The Minneapolis Convention Center will be the site of the USA Gymnastics Championships next June, the USA Gymnastics National Congress and Trade Show, and the USA Gymnastics for All National Championships and Gymfest.
Organizers are now calling Minneapolis “Gymnastics City USA 2024,” because along with the three scheduled events, the 2024 U.S. Olympic Team trials will also be held over the course of nine days, beginning June 22, 2024, at the downtown basketball arena. The U.S. Olympic national team will also be announced there.
Nearly 8,000 participants and tens of thousands of fans are expected to be in Minneapolis during that time. But will this flock also attract Blacks?
The MSR raised that question during a big June 13 announcement event that included Minnesota Governor Tim Walz, USA Gymnastics President and CEO Li Li Leung, and others making presentations.
Gymnastics, with few exceptions, has historically been known as a White sport. But according to a 2021 AP report, Black women gymnasts now make up almost 10 percent of NCAA Division I scholarship athletes, up seven percent from 2012. Over 10 percent of USA Gymnastics members claim they are Black.
“First of all, I was a gymnast, and so my little Black girl is super excited,” declared Gabrielle Grier, the partnerships and engagement lead person for Minnesota Sports and Events (MNSE). “This is the first time in history where there will be a number of Black gymnasts that will be performing on the national stage. I’m just really excited to be a part of this. I’m really excited to get our community engaged.”
Simone Biles, St. Paul’s Suni Lee, and Jordan Chiles have been key players in the U.S. women’s Olympic delegation. Both Biles and Chiles are Black, and Lee is Hmong.
“Obviously having a person of color as the face of this event, Suni Lee could inspire many of the underserved communities of our areas to believe that they can be part of this event,” noted Meet Minneapolis Executive Director Melvin Tennant. He is one of the highest ranking Blacks who have helped attract large sporting events to Minneapolis in recent years.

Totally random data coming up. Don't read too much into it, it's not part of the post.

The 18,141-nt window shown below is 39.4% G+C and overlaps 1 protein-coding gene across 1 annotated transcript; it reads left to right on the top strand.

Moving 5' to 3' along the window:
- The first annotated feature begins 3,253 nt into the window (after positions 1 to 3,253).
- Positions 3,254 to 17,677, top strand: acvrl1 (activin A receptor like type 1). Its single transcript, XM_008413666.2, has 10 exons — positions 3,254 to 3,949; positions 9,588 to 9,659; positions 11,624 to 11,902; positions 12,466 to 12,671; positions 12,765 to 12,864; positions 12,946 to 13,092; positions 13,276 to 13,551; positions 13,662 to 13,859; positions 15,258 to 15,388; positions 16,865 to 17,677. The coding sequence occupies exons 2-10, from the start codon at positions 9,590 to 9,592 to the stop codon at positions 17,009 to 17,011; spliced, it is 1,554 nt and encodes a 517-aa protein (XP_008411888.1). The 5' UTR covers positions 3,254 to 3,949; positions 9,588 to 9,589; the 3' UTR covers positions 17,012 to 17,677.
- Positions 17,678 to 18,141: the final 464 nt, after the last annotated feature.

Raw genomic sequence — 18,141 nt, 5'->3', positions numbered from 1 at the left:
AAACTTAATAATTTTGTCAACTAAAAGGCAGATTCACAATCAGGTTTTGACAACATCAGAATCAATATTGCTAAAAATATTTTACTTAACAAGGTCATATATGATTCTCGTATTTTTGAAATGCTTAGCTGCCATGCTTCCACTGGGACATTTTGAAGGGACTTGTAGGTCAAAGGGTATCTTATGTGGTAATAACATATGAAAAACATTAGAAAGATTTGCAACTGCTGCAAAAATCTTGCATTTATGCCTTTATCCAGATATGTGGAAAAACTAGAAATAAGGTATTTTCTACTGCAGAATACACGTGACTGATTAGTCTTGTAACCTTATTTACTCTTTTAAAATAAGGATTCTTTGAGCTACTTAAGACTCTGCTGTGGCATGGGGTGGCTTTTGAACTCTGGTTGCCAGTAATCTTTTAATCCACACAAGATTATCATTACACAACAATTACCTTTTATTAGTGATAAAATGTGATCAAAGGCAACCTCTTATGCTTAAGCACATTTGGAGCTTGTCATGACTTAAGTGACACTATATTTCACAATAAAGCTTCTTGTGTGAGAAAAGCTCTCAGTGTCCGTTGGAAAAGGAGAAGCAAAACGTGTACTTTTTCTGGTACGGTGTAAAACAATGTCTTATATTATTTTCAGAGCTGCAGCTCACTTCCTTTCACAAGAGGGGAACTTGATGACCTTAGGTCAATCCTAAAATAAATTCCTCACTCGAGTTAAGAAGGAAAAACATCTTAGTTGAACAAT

These events include the Super Bowl, two All-Star games (MLB and WNBA), and last year’s Women’s Final Four among many others. The Big Ten will hold its annual basketball postseason tournament here next March, the second time for WBB and the first time ever for MBB.
“We’re just really excited to have both of these major events in our community,” stressed Tennant. His organization and MNSE are partners in staging these sporting events. The latter got $6 million in the Explore Minnesota tourism budget passed by the state legislature in May, and the $5 million cost of hosting the Olympic trials will be covered by public and private funds according to published accounts.
“It takes a huge team,” stated Tennant. “We’re working very closely with Minnesota Sports and Events. Many of our team members are involved day to day recruiting these events, but also executing them.”
Minnesota Lt. Governor Peggy Flanagan told the MSR, “I’m just really excited about what this means for our community and especially for all these young girls who get to see those role models who look like them, who come from their community. It’s a game changer.”
“I think we’re showcasing our great city, our great state,” said Walz after he talked to reporters. “If we’re going to put on a great event, Minneapolis is the best place to do it.”